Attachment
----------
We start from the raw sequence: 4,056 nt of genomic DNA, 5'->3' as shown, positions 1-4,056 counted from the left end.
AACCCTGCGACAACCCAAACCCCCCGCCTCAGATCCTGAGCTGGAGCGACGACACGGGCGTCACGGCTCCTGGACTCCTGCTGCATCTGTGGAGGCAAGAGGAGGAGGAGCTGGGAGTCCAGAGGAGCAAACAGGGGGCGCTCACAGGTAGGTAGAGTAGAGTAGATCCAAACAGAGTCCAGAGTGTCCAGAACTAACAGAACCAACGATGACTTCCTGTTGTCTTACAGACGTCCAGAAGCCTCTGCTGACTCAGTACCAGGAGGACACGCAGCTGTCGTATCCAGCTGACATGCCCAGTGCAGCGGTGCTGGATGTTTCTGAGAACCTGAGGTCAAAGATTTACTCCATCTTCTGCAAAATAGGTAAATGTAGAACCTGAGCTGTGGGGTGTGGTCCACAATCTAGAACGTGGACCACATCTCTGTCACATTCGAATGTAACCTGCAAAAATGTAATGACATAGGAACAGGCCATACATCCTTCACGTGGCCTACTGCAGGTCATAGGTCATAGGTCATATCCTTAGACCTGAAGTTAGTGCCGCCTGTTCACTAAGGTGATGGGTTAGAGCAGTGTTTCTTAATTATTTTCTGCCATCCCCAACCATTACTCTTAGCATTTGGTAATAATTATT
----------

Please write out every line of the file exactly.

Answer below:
We start from the raw sequence: 4,056 nt of genomic DNA, 5'->3' as shown, positions 1-4,056 counted from the left end.
AACCCTGCGACAACCCAAACCCCCCGCCTCAGATCCTGAGCTGGAGCGACGACACGGGCGTCACGGCTCCTGGACTCCTGCTGCATCTGTGGAGGCAAGAGGAGGAGGAGCTGGGAGTCCAGAGGAGCAAACAGGGGGCGCTCACAGGTAGGTAGAGTAGAGTAGATCCAAACAGAGTCCAGAGTGTCCAGAACTAACAGAACCAACGATGACTTCCTGTTGTCTTACAGACGTCCAGAAGCCTCTGCTGACTCAGTACCAGGAGGACACGCAGCTGTCGTATCCAGCTGACATGCCCAGTGCAGCGGTGCTGGATGTTTCTGAGAACCTGAGGTCAAAGATTTACTCCATCTTCTGCAAAATAGGTAAATGTAGAACCTGAGCTGTGGGGTGTGGTCCACAATCTAGAACGTGGACCACATCTCTGTCACATTCGAATGTAACCTGCAAAAATGTAATGACATAGGAACAGGCCATACATCCTTCACGTGGCCTACTGCAGGTCATAGGTCATAGGTCATATCCTTAGACCTGAAGTTAGTGCCGCCTGTTCACTAAGGTGATGGGTTAGAGCAGTGTTTCTTAATTATTTTCTGCCATCCCCAACCATTACTCTTAGCATTTGGTAATAATTATT